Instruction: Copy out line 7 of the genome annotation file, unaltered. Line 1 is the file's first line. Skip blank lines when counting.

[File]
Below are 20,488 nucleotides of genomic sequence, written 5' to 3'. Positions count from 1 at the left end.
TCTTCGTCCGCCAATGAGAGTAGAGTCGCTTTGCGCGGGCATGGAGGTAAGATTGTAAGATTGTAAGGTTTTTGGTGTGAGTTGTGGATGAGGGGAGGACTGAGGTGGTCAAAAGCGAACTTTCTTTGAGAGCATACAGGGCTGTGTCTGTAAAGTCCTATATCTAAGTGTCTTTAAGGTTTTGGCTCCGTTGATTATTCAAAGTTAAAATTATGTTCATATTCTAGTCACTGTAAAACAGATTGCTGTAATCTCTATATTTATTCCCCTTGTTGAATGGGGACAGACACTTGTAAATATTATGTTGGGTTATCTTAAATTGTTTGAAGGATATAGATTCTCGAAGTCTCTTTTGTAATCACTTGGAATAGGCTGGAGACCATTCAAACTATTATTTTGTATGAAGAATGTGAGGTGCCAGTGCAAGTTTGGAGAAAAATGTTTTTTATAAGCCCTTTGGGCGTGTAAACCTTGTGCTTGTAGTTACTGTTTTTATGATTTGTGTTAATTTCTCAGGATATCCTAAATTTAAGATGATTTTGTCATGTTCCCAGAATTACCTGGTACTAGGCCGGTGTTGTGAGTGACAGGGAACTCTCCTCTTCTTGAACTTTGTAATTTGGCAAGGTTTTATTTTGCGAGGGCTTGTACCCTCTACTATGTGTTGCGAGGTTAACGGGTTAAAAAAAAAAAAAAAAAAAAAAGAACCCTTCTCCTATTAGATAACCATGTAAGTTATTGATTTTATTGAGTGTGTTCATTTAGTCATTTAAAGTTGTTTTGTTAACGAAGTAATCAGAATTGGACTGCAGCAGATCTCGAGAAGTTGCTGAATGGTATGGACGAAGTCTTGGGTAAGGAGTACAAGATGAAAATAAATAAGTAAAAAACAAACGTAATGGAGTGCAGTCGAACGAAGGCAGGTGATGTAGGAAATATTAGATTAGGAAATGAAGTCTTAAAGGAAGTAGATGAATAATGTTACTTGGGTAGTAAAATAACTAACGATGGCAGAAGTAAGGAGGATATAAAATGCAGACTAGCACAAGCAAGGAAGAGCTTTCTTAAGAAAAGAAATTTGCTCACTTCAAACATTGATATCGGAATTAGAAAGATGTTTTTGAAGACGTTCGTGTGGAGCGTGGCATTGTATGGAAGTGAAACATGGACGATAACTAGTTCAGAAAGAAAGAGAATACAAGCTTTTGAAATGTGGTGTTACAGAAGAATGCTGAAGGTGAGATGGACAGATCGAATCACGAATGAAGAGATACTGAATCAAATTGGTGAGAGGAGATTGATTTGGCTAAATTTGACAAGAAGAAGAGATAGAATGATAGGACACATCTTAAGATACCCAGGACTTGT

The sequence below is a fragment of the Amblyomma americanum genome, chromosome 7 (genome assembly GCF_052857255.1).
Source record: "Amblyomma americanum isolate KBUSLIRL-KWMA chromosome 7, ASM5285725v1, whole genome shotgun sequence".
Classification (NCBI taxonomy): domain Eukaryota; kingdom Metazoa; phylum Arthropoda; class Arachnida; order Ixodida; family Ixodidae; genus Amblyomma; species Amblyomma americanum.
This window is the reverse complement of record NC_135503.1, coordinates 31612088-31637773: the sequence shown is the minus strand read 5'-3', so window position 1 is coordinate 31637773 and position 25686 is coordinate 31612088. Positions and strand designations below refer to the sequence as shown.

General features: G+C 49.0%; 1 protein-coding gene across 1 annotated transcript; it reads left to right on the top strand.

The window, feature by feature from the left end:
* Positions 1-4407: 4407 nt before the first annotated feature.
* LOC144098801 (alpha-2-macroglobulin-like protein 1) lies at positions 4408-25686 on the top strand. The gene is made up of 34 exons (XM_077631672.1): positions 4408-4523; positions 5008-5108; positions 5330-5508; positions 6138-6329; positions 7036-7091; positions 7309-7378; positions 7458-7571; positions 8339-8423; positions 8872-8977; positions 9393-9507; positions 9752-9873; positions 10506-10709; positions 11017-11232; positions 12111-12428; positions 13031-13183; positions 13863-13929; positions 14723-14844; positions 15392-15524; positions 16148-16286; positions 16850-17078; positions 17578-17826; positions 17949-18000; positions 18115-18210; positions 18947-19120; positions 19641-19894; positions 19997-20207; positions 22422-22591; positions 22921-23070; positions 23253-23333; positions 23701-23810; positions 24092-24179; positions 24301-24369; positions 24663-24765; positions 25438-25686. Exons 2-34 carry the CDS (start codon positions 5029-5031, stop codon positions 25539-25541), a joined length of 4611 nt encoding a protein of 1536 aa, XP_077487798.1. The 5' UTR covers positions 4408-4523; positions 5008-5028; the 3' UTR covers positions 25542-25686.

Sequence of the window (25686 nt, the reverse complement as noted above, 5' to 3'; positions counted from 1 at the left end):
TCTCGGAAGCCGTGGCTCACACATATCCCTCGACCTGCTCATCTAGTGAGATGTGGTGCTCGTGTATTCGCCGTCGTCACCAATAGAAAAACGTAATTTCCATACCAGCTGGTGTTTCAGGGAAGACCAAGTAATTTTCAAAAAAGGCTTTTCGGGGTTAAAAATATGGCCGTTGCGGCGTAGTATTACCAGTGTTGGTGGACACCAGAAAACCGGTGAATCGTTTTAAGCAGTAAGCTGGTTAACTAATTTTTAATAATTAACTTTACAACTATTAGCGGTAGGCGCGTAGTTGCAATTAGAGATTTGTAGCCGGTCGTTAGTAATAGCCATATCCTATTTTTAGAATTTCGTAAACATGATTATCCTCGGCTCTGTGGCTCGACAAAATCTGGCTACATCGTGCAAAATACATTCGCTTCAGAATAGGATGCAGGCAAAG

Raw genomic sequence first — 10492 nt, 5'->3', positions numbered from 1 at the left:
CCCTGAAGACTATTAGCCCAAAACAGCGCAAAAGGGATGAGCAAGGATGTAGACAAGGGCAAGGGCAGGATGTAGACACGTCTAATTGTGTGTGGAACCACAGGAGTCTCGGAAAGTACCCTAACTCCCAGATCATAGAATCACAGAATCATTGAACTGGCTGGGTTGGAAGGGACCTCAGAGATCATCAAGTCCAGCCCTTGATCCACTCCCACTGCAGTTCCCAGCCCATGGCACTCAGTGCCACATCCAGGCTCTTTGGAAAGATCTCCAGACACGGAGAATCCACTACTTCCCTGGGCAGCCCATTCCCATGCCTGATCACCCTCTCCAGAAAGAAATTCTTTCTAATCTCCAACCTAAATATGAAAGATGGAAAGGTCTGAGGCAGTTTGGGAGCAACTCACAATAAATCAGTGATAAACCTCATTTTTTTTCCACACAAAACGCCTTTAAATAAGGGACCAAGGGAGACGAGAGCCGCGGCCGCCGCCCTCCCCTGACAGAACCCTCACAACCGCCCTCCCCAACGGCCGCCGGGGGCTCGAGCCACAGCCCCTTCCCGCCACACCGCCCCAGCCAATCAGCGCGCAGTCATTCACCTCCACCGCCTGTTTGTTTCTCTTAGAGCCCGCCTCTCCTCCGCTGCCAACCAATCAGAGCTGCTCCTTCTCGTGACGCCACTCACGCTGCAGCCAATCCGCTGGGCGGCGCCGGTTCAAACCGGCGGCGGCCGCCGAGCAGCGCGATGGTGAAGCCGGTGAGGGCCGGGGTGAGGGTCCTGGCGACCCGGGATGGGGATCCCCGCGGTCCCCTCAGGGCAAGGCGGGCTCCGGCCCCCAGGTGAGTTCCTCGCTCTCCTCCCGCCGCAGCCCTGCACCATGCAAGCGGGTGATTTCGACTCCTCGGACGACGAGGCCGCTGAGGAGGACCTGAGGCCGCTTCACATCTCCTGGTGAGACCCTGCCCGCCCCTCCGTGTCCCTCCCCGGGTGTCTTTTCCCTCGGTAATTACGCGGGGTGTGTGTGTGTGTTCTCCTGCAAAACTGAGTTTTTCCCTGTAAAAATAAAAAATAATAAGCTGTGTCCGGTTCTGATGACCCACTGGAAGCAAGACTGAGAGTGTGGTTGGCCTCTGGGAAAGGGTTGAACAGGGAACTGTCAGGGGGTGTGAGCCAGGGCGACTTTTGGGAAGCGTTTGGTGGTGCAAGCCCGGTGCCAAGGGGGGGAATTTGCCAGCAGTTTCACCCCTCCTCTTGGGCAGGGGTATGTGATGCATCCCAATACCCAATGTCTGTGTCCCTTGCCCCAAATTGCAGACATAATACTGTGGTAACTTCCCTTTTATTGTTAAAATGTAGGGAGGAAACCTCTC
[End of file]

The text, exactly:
General features: G+C 49.0%; 1 protein-coding gene across 1 annotated transcript; it reads left to right on the top strand.